by JDC on Aug 25, 2014 2:03 pm • linkreport

Your move, Montgomery County. I hope our elected officials (and others throughout the region) are making plans to ride Metroway as they make plans to bring BRT to their communities.

by dan reed! on Aug 25, 2014 2:04 pm • linkreport

I just wish they would have thought to take this concept and run it all the way to Rosslyn. That might have been am useful alternative given the paucity of Blue Line trains for those of us who live on the Orange/Silver Lines and work on the Blue Line and vice versa.

by Susan Reed on Aug 25, 2014 2:14 pm • linkreport

@kk - I wouldn't expect the 9A to use the dedicated bus lane for the stretch of Route 1 where the routes overlap, in part because the 9A needs to stop frequently. The purpose of the Metroway is to provide more frequent bus service along Route 1, and reducing the number of stops is one of the things that allows that to happen.

by billy on Aug 25, 2014 2:24 pm • linkreport

I live west of Route 1 and will be taking the Metroway frequently. I'm generally in favor of light rail instead of BRT like in the Columbia Pike corridor debate. I must say though that with all the strategies on display with Metroway and those planned in the near future, this is pretty close to the light rail experience. On my inaugural trip yesterday I saw an Alexandria police officer pulling over a car in the median separated lane. I don't know if the car inadvertently ended up there or was trying to skip the limited traffic. The bus paused for a minute, backed up a few feet and then went around the traffic stop. A light rail vehicle would not have this flexibility.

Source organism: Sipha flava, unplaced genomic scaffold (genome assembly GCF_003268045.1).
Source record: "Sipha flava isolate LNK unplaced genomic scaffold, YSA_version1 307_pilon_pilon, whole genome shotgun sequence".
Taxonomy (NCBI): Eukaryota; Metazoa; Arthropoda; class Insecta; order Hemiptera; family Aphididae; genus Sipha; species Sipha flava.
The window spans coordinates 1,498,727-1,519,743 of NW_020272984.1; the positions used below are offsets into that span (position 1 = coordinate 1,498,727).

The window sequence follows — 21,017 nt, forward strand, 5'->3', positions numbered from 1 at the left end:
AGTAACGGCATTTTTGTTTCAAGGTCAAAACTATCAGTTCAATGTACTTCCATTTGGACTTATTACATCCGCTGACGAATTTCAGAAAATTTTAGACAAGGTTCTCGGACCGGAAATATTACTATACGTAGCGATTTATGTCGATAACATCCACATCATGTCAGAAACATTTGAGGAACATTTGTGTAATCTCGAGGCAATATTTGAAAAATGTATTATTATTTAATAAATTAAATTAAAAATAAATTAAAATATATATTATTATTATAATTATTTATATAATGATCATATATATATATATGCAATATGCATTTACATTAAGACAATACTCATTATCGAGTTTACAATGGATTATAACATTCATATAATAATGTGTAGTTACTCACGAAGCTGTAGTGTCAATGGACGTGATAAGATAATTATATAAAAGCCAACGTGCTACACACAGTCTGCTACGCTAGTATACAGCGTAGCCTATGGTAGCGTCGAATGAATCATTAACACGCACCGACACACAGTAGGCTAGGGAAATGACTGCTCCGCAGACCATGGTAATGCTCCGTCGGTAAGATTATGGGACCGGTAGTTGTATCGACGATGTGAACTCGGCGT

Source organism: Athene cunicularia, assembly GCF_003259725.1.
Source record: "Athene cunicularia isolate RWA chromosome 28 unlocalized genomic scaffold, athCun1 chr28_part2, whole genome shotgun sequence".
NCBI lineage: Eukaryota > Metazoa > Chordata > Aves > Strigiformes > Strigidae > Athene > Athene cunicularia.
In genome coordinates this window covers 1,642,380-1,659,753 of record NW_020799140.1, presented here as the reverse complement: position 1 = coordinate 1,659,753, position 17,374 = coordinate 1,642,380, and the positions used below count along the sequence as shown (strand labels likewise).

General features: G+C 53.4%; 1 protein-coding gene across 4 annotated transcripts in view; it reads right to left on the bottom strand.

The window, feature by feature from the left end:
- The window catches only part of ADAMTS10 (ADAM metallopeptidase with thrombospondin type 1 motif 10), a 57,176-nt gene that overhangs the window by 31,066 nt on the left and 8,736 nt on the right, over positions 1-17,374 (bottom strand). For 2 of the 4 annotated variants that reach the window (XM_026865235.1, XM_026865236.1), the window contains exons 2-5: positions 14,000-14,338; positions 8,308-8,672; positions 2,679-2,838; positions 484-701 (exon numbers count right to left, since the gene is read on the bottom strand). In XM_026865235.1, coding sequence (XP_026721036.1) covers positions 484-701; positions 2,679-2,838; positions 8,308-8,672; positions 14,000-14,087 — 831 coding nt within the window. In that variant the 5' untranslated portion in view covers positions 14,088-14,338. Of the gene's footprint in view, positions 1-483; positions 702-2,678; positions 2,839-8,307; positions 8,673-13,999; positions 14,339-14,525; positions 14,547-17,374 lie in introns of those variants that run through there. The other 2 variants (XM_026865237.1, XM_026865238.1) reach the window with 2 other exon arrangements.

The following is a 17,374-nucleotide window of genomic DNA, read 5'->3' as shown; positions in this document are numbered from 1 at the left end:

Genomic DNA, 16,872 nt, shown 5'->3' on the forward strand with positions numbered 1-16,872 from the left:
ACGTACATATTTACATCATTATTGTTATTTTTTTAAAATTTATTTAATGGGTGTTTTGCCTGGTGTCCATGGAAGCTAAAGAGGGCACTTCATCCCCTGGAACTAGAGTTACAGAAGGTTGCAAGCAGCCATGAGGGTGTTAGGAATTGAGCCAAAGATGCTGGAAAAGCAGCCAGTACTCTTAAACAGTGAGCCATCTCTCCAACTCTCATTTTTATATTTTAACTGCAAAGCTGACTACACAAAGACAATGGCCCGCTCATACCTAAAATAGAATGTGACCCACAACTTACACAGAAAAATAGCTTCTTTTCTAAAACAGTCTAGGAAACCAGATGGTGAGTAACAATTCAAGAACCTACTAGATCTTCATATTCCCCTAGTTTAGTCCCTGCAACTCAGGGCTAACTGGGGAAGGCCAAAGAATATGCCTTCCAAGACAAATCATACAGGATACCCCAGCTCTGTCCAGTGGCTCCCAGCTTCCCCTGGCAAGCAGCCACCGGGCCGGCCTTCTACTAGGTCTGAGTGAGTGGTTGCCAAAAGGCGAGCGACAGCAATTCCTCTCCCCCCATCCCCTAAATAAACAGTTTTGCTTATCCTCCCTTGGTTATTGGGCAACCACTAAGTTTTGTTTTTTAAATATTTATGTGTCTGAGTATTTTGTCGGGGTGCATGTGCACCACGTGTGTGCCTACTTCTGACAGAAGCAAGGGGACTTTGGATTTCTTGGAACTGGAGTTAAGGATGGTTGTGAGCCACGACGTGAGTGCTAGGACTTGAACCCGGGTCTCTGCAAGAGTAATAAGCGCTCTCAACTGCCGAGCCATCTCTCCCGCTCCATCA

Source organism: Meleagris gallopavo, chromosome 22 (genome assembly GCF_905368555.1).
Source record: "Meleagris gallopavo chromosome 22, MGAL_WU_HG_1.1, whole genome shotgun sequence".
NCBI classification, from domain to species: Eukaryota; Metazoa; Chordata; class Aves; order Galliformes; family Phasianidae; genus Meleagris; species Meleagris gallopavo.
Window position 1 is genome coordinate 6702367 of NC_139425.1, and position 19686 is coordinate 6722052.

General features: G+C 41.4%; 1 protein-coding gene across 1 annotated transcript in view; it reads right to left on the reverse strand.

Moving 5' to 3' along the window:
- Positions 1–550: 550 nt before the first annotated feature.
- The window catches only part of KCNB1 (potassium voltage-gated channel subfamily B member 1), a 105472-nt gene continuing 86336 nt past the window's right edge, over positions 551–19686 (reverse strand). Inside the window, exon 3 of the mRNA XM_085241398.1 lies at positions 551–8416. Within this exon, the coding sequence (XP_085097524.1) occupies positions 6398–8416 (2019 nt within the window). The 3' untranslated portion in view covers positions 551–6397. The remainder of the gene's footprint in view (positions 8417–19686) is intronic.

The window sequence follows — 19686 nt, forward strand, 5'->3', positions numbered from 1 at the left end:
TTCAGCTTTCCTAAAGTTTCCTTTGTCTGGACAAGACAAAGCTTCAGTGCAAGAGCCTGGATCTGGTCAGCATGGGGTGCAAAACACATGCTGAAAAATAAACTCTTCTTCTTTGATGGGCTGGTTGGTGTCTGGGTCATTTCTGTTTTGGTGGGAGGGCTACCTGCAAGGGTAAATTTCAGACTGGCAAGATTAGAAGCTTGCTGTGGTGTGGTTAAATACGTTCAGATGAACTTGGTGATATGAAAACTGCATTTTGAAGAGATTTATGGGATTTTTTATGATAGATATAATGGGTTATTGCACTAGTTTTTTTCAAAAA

by ryan on Aug 25, 2014 2:40 pm • linkreport

As a resident of south Arlington who frequently goes to the parts of Alexandria along Route 1, it was extremely cool that this was not only built in my lifetime, but built in just a few years.